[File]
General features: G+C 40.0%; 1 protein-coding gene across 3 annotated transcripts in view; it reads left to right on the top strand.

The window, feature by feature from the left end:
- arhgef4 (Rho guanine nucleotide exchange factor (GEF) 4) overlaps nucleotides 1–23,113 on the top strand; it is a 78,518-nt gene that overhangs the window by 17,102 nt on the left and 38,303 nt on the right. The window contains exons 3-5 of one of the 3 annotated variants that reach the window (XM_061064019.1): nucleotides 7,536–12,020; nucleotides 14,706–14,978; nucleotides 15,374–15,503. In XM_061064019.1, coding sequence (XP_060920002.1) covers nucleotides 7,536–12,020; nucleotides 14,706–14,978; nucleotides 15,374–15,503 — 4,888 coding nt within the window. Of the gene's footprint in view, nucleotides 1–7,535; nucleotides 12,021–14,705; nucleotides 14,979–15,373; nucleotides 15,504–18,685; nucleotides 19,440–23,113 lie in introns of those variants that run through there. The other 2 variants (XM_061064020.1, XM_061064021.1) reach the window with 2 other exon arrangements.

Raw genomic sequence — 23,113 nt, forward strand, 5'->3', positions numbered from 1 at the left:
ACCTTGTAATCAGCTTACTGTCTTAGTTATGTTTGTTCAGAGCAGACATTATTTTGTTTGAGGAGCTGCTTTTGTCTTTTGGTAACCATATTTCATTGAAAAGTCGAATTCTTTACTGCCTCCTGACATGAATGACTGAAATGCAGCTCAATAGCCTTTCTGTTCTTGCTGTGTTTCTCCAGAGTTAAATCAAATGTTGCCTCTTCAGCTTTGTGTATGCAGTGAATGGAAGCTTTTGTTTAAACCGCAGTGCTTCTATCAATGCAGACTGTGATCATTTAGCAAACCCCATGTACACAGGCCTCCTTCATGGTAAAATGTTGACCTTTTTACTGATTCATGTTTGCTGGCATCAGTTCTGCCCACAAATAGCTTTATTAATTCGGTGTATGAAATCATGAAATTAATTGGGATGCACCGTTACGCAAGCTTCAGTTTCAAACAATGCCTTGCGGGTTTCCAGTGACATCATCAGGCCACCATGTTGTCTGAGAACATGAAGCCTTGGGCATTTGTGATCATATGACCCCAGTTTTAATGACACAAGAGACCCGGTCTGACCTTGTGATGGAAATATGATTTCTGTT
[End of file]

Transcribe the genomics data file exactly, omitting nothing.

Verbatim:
General features: G+C 40.0%; 1 protein-coding gene across 3 annotated transcripts in view; it reads left to right on the top strand.

The window, feature by feature from the left end:
- arhgef4 (Rho guanine nucleotide exchange factor (GEF) 4) overlaps nucleotides 1–23,113 on the top strand; it is a 78,518-nt gene that overhangs the window by 17,102 nt on the left and 38,303 nt on the right. The window contains exons 3-5 of one of the 3 annotated variants that reach the window (XM_061064019.1): nucleotides 7,536–12,020; nucleotides 14,706–14,978; nucleotides 15,374–15,503. In XM_061064019.1, coding sequence (XP_060920002.1) covers nucleotides 7,536–12,020; nucleotides 14,706–14,978; nucleotides 15,374–15,503 — 4,888 coding nt within the window. Of the gene's footprint in view, nucleotides 1–7,535; nucleotides 12,021–14,705; nucleotides 14,979–15,373; nucleotides 15,504–18,685; nucleotides 19,440–23,113 lie in introns of those variants that run through there. The other 2 variants (XM_061064020.1, XM_061064021.1) reach the window with 2 other exon arrangements.

Raw genomic sequence — 23,113 nt, forward strand, 5'->3', positions numbered from 1 at the left:
ACCTTGTAATCAGCTTACTGTCTTAGTTATGTTTGTTCAGAGCAGACATTATTTTGTTTGAGGAGCTGCTTTTGTCTTTTGGTAACCATATTTCATTGAAAAGTCGAATTCTTTACTGCCTCCTGACATGAATGACTGAAATGCAGCTCAATAGCCTTTCTGTTCTTGCTGTGTTTCTCCAGAGTTAAATCAAATGTTGCCTCTTCAGCTTTGTGTATGCAGTGAATGGAAGCTTTTGTTTAAACCGCAGTGCTTCTATCAATGCAGACTGTGATCATTTAGCAAACCCCATGTACACAGGCCTCCTTCATGGTAAAATGTTGACCTTTTTACTGATTCATGTTTGCTGGCATCAGTTCTGCCCACAAATAGCTTTATTAATTCGGTGTATGAAATCATGAAATTAATTGGGATGCACCGTTACGCAAGCTTCAGTTTCAAACAATGCCTTGCGGGTTTCCAGTGACATCATCAGGCCACCATGTTGTCTGAGAACATGAAGCCTTGGGCATTTGTGATCATATGACCCCAGTTTTAATGACACAAGAGACCCGGTCTGACCTTGTGATGGAAATATGATTTCTGTT